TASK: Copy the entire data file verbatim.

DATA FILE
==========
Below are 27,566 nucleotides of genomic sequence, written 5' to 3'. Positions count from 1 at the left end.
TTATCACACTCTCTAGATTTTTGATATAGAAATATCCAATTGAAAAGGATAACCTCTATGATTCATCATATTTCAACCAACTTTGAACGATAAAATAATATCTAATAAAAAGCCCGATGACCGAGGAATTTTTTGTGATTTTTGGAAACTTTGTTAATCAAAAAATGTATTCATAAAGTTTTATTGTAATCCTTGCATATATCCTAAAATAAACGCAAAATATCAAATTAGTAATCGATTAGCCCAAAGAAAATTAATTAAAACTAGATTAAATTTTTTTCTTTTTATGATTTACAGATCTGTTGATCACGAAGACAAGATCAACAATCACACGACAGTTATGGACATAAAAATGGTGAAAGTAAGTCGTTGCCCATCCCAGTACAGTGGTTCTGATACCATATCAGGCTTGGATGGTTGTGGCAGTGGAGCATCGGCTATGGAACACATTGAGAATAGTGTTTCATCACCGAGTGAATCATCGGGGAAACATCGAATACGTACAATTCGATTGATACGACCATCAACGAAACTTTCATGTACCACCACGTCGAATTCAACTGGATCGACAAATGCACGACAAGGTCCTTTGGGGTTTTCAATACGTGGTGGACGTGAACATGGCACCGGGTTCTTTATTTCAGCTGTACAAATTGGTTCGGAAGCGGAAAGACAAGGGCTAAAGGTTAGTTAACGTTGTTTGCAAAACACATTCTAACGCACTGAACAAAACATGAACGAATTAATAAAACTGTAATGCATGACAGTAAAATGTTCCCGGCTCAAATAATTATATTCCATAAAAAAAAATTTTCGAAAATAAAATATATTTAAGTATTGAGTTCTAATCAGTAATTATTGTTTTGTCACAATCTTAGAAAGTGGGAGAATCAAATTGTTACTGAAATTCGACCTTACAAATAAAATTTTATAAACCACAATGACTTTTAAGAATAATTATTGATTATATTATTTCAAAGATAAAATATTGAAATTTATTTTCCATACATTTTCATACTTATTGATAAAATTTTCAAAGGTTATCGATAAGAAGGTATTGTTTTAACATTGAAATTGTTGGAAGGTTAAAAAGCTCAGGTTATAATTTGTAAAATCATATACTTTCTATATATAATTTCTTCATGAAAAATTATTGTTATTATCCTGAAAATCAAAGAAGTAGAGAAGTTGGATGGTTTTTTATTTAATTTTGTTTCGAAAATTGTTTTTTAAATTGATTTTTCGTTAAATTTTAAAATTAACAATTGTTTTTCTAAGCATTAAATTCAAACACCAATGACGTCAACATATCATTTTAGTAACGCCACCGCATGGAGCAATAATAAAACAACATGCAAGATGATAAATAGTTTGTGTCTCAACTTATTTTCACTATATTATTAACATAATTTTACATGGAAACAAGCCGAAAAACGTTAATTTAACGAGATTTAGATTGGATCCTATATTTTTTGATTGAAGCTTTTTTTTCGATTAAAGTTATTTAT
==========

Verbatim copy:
Below are 27,566 nucleotides of genomic sequence, written 5' to 3'. Positions count from 1 at the left end.
TTATCACACTCTCTAGATTTTTGATATAGAAATATCCAATTGAAAAGGATAACCTCTATGATTCATCATATTTCAACCAACTTTGAACGATAAAATAATATCTAATAAAAAGCCCGATGACCGAGGAATTTTTTGTGATTTTTGGAAACTTTGTTAATCAAAAAATGTATTCATAAAGTTTTATTGTAATCCTTGCATATATCCTAAAATAAACGCAAAATATCAAATTAGTAATCGATTAGCCCAAAGAAAATTAATTAAAACTAGATTAAATTTTTTTCTTTTTATGATTTACAGATCTGTTGATCACGAAGACAAGATCAACAATCACACGACAGTTATGGACATAAAAATGGTGAAAGTAAGTCGTTGCCCATCCCAGTACAGTGGTTCTGATACCATATCAGGCTTGGATGGTTGTGGCAGTGGAGCATCGGCTATGGAACACATTGAGAATAGTGTTTCATCACCGAGTGAATCATCGGGGAAACATCGAATACGTACAATTCGATTGATACGACCATCAACGAAACTTTCATGTACCACCACGTCGAATTCAACTGGATCGACAAATGCACGACAAGGTCCTTTGGGGTTTTCAATACGTGGTGGACGTGAACATGGCACCGGGTTCTTTATTTCAGCTGTACAAATTGGTTCGGAAGCGGAAAGACAAGGGCTAAAGGTTAGTTAACGTTGTTTGCAAAACACATTCTAACGCACTGAACAAAACATGAACGAATTAATAAAACTGTAATGCATGACAGTAAAATGTTCCCGGCTCAAATAATTATATTCCATAAAAAAAAATTTTCGAAAATAAAATATATTTAAGTATTGAGTTCTAATCAGTAATTATTGTTTTGTCACAATCTTAGAAAGTGGGAGAATCAAATTGTTACTGAAATTCGACCTTACAAATAAAATTTTATAAACCACAATGACTTTTAAGAATAATTATTGATTATATTATTTCAAAGATAAAATATTGAAATTTATTTTCCATACATTTTCATACTTATTGATAAAATTTTCAAAGGTTATCGATAAGAAGGTATTGTTTTAACATTGAAATTGTTGGAAGGTTAAAAAGCTCAGGTTATAATTTGTAAAATCATATACTTTCTATATATAATTTCTTCATGAAAAATTATTGTTATTATCCTGAAAATCAAAGAAGTAGAGAAGTTGGATGGTTTTTTATTTAATTTTGTTTCGAAAATTGTTTTTTAAATTGATTTTTCGTTAAATTTTAAAATTAACAATTGTTTTTCTAAGCATTAAATTCAAACACCAATGACGTCAACATATCATTTTAGTAACGCCACCGCATGGAGCAATAATAAAACAACATGCAAGATGATAAATAGTTTGTGTCTCAACTTATTTTCACTATATTATTAACATAATTTTACATGGAAACAAGCCGAAAAACGTTAATTTAACGAGATTTAGATTGGATCCTATATTTTTTGATTGAAGCTTTTTTTTCGATTAAAGTTATTTAT